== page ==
Challenges Faced by the Police When Dealing With Individuals With Developmental Disabilities

Challenges Faced by the Police When Dealing With Individuals With Developmental Disabilities

Author: Aonist Coles


On the 25th of May 2020, George Floyd was brutally killed by four police officers, and many seem to believe that the incident that led to his death was racially motivated being that George Floyd was an African- American male. Floyds death has led to a series of protests and riots against police brutality towards black people. However, a group of people who seem to be overlooked in this fight against police brutality and profiling are those with developmental disabilities. To echo the aforementioned sentiment, just a few days after the death of Floyd, 32 year old autistic Eyad Hallaq was gunned down by police officers.

Eyad was on his way to his day center and was cornered by police officers who were told to be on the lookout for a terrorist running towards them. Being a terrified austic man, Eyad was in a state of panic and unable to articulate his innocence to the police officer properly. Eyad’s teacher tried to explain the situation to the police officers, but at the sight of movement from Eyad, the police officers fired seven shots which killed him. Eyad’s death is part of a larger issue which plagues the developmentally disabled community, where police officers might misinterpret behavioral symptoms associated with developmental disorders as non- compliant or aggressive.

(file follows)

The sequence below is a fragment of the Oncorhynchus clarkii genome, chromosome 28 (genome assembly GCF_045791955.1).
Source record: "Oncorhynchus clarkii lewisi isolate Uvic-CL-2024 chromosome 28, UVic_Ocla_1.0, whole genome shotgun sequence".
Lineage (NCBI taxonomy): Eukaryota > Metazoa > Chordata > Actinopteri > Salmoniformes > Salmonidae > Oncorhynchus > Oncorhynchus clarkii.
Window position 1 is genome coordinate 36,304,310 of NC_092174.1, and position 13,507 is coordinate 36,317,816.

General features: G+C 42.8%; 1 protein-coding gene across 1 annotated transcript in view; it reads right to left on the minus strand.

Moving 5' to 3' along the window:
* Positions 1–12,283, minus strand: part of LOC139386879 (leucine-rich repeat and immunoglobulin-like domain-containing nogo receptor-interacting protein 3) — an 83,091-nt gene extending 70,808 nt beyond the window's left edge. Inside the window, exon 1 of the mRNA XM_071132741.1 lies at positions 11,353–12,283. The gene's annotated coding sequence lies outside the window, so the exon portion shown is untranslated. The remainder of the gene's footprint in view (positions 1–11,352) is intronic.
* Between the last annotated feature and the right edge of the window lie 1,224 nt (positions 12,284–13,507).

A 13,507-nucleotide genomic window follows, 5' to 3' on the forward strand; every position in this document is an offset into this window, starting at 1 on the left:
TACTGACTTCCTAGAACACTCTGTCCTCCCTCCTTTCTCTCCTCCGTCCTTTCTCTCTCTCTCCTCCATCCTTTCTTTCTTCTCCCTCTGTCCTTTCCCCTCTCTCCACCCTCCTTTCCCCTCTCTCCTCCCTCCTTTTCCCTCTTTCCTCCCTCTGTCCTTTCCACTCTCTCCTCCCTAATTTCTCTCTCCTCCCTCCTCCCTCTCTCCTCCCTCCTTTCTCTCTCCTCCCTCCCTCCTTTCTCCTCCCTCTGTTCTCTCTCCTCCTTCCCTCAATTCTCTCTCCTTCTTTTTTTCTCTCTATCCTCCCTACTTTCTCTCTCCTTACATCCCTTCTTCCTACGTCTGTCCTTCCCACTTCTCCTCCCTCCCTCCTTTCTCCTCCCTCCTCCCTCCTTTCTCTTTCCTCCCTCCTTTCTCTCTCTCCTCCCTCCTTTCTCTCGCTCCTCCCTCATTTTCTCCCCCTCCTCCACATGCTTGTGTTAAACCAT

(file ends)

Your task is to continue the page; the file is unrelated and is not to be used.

Eyad Hallaq

Seeing as Black Lives Matter has called for an end to racial injustice in law enforcement, public health , and education, Doucette (A disabled African-American worker from the city of Rochester) believes that justice for people with developmental disabilities is part of the equation too. Additionally, Individuals with developmental disabilities are less likely than members of the general population to contact law enforcement personnel. The reasons are complicated, but the difficulty in communication is a major cause (Viljoen et al. 2016). Sometimes, these individuals with developmental disabilities are unable to articulate a situation or explain an issue properly, hence they refrain from police interactions. This has raised concerns over the interactions between persons with developmental disabilities and the police authorities.


There are major challenges police officers face when communicating with developmentally challenged individuals. These problems hinder the gathering of information from disabled victims, which compromises the apprehension and prosecution of criminals (Viljoen et al. 2016). These difficulties are not always adequately addressed. Further, in the context of law enforcement, developmental disabilities can pose a particular challenge where misunderstood socially atypical behavior can lead to both an officer and the individual with a disability in a dangerous situation(Denise, 2007). I always cringe anytime any of our clients are in a behavior, and the police have to get involved. In the case of Eyad Hallaq, this led to death. Nonetheless, this can be avoided if law enforcement officers have been trained to identify individuals with developmental disabilities and respond appropriately (Osborn, 2008). Whether developmentally disabled persons are victims, witnesses or perpetrators, police officers must be qualified and be trained to understand and recognize the characteristics of mentally disabled persons and be equipped with communication capabilities.